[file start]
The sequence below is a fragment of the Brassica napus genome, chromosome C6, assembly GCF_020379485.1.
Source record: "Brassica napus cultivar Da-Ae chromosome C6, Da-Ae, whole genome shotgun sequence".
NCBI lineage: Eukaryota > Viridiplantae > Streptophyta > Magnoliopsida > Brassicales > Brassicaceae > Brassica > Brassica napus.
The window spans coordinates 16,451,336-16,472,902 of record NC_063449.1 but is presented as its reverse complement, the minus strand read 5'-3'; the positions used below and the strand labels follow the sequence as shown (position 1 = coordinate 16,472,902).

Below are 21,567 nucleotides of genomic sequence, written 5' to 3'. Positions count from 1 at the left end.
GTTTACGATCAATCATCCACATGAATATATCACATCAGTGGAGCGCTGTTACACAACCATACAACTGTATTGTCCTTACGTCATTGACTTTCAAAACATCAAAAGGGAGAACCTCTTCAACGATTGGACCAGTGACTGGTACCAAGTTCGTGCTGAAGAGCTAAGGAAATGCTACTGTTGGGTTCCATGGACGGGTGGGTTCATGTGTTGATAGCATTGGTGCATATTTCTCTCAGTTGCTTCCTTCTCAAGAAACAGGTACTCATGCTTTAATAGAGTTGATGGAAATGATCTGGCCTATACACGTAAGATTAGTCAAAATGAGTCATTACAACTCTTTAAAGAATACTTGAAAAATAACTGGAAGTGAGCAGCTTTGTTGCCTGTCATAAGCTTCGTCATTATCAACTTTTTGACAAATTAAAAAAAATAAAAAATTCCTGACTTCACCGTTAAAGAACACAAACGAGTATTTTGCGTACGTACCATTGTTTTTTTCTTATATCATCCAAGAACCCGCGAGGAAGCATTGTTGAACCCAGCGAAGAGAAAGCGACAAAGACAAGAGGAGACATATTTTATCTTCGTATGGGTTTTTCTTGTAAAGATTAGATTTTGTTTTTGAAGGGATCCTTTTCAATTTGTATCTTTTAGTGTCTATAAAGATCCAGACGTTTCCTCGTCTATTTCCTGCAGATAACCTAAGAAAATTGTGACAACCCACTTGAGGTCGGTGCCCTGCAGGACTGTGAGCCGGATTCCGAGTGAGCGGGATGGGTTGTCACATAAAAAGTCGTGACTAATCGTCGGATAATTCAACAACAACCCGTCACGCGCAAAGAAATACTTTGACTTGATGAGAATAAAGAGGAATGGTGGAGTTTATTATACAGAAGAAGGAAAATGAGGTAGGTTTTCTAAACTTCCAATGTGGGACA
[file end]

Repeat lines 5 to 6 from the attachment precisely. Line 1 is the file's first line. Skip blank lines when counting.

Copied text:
Below are 21,567 nucleotides of genomic sequence, written 5' to 3'. Positions count from 1 at the left end.
GTTTACGATCAATCATCCACATGAATATATCACATCAGTGGAGCGCTGTTACACAACCATACAACTGTATTGTCCTTACGTCATTGACTTTCAAAACATCAAAAGGGAGAACCTCTTCAACGATTGGACCAGTGACTGGTACCAAGTTCGTGCTGAAGAGCTAAGGAAATGCTACTGTTGGGTTCCATGGACGGGTGGGTTCATGTGTTGATAGCATTGGTGCATATTTCTCTCAGTTGCTTCCTTCTCAAGAAACAGGTACTCATGCTTTAATAGAGTTGATGGAAATGATCTGGCCTATACACGTAAGATTAGTCAAAATGAGTCATTACAACTCTTTAAAGAATACTTGAAAAATAACTGGAAGTGAGCAGCTTTGTTGCCTGTCATAAGCTTCGTCATTATCAACTTTTTGACAAATTAAAAAAAATAAAAAATTCCTGACTTCACCGTTAAAGAACACAAACGAGTATTTTGCGTACGTACCATTGTTTTTTTCTTATATCATCCAAGAACCCGCGAGGAAGCATTGTTGAACCCAGCGAAGAGAAAGCGACAAAGACAAGAGGAGACATATTTTATCTTCGTATGGGTTTTTCTTGTAAAGATTAGATTTTGTTTTTGAAGGGATCCTTTTCAATTTGTATCTTTTAGTGTCTATAAAGATCCAGACGTTTCCTCGTCTATTTCCTGCAGATAACCTAAGAAAATTGTGACAACCCACTTGAGGTCGGTGCCCTGCAGGACTGTGAGCCGGATTCCGAGTGAGCGGGATGGGTTGTCACATAAAAAGTCGTGACTAATCGTCGGATAATTCAACAACAACCCGTCACGCGCAAAGAAATACTTTGACTTGATGAGAATAAAGAGGAATGGTGGAGTTTATTATACAGAAGAAGGAAAATGAGGTAGGTTTTCTAAACTTCCAATGTGGGACA